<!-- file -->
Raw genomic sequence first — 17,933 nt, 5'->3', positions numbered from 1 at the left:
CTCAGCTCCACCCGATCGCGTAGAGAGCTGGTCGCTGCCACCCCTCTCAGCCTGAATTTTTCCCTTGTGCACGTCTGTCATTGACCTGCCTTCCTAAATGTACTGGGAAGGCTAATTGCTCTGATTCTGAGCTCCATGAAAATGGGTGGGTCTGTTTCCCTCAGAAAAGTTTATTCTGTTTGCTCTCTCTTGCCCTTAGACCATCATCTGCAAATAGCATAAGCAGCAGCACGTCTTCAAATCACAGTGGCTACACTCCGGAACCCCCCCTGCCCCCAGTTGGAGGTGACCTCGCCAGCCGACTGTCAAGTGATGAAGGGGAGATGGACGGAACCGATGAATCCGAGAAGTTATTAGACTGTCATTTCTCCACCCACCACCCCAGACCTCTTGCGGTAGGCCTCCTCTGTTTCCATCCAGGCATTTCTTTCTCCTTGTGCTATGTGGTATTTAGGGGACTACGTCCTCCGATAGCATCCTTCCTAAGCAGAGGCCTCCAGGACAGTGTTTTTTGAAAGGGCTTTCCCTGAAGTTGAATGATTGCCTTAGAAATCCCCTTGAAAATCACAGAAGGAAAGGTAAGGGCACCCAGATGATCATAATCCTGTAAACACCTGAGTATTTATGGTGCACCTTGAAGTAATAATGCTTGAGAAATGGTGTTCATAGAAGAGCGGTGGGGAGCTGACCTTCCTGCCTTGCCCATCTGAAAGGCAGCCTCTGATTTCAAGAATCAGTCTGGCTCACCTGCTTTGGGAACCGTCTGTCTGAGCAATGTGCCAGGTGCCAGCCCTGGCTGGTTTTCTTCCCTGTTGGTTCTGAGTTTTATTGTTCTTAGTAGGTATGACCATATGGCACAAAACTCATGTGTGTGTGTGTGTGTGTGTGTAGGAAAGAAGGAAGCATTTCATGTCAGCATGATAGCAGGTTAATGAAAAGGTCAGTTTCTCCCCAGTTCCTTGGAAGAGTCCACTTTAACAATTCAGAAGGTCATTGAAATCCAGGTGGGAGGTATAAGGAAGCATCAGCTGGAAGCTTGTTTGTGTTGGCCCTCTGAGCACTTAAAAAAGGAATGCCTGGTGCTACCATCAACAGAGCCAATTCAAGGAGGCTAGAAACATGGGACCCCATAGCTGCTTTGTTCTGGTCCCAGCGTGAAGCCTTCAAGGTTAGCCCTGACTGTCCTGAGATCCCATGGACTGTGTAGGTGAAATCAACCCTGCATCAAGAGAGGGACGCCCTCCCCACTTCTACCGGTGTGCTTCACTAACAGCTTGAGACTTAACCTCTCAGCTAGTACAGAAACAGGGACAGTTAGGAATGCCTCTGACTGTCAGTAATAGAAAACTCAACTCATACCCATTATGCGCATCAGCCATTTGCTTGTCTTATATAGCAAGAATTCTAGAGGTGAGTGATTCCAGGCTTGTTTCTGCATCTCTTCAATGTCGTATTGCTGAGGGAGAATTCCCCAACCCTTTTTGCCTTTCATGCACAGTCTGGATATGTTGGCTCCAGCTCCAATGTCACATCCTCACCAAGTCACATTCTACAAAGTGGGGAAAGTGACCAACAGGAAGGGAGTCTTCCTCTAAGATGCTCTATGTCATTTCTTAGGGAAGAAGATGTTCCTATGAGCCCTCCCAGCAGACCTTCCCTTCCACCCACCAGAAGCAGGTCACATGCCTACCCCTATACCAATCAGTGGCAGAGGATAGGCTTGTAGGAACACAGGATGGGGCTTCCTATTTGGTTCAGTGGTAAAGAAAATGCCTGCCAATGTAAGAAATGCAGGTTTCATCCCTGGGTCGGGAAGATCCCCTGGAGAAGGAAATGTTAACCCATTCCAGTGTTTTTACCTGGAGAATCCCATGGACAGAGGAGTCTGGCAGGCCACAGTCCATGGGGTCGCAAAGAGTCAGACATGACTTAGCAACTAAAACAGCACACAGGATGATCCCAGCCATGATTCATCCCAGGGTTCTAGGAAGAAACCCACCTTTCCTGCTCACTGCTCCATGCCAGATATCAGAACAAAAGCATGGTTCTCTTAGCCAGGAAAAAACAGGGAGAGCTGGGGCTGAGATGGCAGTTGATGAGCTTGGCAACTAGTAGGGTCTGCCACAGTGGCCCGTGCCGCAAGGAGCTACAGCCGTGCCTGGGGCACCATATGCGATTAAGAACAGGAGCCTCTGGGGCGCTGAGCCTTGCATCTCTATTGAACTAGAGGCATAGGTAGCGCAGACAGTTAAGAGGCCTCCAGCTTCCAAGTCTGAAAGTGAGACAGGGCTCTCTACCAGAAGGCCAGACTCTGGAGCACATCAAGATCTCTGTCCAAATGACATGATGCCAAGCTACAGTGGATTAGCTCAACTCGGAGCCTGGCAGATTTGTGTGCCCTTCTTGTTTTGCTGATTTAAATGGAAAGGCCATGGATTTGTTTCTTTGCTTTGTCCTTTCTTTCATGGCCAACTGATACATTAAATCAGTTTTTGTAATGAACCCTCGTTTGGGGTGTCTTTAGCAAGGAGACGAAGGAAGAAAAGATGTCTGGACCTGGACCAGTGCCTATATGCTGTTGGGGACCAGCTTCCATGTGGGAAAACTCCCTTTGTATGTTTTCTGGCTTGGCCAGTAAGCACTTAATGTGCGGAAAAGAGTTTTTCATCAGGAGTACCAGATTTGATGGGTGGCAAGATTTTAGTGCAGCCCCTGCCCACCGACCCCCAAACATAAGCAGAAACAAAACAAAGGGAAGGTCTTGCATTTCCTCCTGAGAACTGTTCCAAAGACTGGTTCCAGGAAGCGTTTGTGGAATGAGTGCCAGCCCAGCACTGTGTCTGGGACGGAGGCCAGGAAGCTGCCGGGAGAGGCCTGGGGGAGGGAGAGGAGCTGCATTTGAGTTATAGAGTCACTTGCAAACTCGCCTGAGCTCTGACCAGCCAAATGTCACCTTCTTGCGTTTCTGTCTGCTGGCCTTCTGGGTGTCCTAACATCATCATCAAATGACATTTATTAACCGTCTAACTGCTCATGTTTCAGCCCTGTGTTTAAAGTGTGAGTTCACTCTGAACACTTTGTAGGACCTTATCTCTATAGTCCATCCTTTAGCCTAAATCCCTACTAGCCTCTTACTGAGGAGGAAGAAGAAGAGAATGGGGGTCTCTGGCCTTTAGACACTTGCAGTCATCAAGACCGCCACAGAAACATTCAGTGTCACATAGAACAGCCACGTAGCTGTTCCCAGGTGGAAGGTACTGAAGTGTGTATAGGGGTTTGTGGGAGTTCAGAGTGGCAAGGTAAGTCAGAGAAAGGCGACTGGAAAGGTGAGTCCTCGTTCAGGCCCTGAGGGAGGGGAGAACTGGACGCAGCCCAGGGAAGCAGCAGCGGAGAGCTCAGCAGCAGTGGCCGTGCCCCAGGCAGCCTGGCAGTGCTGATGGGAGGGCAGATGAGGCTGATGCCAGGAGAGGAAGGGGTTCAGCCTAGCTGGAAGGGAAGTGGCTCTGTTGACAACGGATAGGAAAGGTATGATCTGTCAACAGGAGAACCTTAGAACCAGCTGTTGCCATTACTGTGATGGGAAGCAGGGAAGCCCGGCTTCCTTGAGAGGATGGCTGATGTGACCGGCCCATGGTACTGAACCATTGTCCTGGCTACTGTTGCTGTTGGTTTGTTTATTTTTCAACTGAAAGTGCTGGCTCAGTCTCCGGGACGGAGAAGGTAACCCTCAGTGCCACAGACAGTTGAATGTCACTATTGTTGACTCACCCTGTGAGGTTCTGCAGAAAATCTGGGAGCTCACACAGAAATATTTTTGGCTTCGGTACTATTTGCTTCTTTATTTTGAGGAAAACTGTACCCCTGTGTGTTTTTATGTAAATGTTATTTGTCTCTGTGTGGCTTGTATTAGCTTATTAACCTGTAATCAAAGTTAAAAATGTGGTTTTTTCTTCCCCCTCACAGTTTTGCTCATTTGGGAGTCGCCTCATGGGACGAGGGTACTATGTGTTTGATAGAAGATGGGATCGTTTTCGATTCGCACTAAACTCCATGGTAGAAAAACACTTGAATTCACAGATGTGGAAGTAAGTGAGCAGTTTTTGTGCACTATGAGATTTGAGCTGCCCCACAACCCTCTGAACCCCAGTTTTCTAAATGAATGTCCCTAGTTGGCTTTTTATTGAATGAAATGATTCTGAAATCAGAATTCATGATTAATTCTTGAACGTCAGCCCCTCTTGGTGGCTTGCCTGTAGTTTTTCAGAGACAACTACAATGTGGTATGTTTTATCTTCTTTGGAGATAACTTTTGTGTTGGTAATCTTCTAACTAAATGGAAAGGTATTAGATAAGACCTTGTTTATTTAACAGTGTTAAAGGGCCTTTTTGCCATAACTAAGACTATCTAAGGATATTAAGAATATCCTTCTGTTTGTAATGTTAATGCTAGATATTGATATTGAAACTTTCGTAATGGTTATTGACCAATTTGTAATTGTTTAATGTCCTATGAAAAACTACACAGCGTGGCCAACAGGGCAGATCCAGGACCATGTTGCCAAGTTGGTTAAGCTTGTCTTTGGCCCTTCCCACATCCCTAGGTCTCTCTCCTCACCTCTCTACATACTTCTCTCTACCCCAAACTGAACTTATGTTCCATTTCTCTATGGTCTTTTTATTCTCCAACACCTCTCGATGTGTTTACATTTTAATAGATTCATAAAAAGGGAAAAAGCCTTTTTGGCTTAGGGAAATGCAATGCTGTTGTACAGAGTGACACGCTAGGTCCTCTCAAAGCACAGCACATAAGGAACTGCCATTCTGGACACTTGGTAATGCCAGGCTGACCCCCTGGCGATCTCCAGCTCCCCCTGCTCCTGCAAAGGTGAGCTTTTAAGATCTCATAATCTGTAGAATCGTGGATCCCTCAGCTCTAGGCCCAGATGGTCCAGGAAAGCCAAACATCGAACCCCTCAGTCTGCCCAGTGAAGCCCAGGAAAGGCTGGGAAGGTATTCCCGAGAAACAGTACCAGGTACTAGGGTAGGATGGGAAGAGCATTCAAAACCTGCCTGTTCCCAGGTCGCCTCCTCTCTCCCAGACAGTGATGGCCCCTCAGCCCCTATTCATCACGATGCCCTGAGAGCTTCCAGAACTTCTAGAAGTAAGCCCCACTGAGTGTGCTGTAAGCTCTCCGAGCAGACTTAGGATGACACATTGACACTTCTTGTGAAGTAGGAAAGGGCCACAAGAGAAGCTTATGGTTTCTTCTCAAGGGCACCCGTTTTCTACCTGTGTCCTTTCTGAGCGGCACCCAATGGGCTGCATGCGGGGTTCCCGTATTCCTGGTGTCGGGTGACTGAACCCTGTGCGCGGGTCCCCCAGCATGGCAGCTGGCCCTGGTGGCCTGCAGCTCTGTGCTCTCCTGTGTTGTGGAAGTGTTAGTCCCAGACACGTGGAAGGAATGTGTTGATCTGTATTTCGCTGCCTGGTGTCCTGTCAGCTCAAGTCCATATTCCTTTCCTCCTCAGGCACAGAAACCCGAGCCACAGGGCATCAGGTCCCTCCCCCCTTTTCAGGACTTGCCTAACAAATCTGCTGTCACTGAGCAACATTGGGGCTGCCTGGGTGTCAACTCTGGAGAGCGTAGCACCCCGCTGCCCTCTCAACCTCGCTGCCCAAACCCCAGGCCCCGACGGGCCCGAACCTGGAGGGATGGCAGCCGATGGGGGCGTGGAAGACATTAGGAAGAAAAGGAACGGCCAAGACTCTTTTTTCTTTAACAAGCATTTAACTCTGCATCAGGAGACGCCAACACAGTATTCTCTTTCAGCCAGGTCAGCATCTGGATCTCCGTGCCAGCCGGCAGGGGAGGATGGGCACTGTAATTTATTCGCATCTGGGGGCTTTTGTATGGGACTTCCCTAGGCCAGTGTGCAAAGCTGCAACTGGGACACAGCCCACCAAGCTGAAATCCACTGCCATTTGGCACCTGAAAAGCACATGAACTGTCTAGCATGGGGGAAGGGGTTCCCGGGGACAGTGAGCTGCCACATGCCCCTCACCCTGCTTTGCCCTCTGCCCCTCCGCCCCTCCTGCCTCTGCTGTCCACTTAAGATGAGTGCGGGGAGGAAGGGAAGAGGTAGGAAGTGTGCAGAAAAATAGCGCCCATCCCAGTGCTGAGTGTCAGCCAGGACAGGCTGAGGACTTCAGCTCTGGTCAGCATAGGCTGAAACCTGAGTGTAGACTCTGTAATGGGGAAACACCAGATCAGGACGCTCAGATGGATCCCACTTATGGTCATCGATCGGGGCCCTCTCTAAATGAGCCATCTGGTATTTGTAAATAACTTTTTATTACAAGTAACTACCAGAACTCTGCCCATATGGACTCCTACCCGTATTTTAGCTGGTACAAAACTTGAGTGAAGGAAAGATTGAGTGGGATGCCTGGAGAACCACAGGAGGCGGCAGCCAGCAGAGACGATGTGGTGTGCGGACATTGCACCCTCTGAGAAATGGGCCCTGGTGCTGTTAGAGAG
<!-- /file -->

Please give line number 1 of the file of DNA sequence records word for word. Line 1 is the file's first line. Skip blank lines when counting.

Raw genomic sequence first — 17,933 nt, 5'->3', positions numbered from 1 at the left: